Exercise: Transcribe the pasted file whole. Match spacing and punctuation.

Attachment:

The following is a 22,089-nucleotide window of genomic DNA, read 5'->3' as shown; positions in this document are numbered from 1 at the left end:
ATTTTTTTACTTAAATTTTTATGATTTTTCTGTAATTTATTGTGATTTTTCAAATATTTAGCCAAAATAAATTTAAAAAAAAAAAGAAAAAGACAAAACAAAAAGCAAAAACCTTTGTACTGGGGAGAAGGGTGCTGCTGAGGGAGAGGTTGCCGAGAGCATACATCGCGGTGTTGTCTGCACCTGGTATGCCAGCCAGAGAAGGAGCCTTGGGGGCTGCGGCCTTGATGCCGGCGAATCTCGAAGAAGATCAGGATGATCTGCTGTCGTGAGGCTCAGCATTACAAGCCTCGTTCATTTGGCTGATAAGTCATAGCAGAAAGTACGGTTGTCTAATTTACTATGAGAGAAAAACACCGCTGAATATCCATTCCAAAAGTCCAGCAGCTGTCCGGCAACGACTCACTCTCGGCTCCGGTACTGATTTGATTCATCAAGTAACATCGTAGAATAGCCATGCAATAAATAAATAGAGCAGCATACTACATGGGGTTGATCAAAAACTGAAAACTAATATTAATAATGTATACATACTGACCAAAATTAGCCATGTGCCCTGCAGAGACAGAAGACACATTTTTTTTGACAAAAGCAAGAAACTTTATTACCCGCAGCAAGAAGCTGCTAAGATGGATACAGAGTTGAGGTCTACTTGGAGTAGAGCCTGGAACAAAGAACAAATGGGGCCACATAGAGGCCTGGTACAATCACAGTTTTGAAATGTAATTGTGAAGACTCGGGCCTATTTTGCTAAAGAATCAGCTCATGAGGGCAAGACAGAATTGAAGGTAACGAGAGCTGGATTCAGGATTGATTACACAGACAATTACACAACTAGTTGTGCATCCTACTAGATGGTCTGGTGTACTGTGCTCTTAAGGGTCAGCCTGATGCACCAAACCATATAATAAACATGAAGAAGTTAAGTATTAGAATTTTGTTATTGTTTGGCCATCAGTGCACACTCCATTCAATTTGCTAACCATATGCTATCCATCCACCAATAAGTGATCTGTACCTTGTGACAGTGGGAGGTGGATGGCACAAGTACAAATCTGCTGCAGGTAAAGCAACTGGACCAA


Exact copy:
The following is a 22,089-nucleotide window of genomic DNA, read 5'->3' as shown; positions in this document are numbered from 1 at the left end:
ATTTTTTTACTTAAATTTTTATGATTTTTCTGTAATTTATTGTGATTTTTCAAATATTTAGCCAAAATAAATTTAAAAAAAAAAAGAAAAAGACAAAACAAAAAGCAAAAACCTTTGTACTGGGGAGAAGGGTGCTGCTGAGGGAGAGGTTGCCGAGAGCATACATCGCGGTGTTGTCTGCACCTGGTATGCCAGCCAGAGAAGGAGCCTTGGGGGCTGCGGCCTTGATGCCGGCGAATCTCGAAGAAGATCAGGATGATCTGCTGTCGTGAGGCTCAGCATTACAAGCCTCGTTCATTTGGCTGATAAGTCATAGCAGAAAGTACGGTTGTCTAATTTACTATGAGAGAAAAACACCGCTGAATATCCATTCCAAAAGTCCAGCAGCTGTCCGGCAACGACTCACTCTCGGCTCCGGTACTGATTTGATTCATCAAGTAACATCGTAGAATAGCCATGCAATAAATAAATAGAGCAGCATACTACATGGGGTTGATCAAAAACTGAAAACTAATATTAATAATGTATACATACTGACCAAAATTAGCCATGTGCCCTGCAGAGACAGAAGACACATTTTTTTTGACAAAAGCAAGAAACTTTATTACCCGCAGCAAGAAGCTGCTAAGATGGATACAGAGTTGAGGTCTACTTGGAGTAGAGCCTGGAACAAAGAACAAATGGGGCCACATAGAGGCCTGGTACAATCACAGTTTTGAAATGTAATTGTGAAGACTCGGGCCTATTTTGCTAAAGAATCAGCTCATGAGGGCAAGACAGAATTGAAGGTAACGAGAGCTGGATTCAGGATTGATTACACAGACAATTACACAACTAGTTGTGCATCCTACTAGATGGTCTGGTGTACTGTGCTCTTAAGGGTCAGCCTGATGCACCAAACCATATAATAAACATGAAGAAGTTAAGTATTAGAATTTTGTTATTGTTTGGCCATCAGTGCACACTCCATTCAATTTGCTAACCATATGCTATCCATCCACCAATAAGTGATCTGTACCTTGTGACAGTGGGAGGTGGATGGCACAAGTACAAATCTGCTGCAGGTAAAGCAACTGGACCAA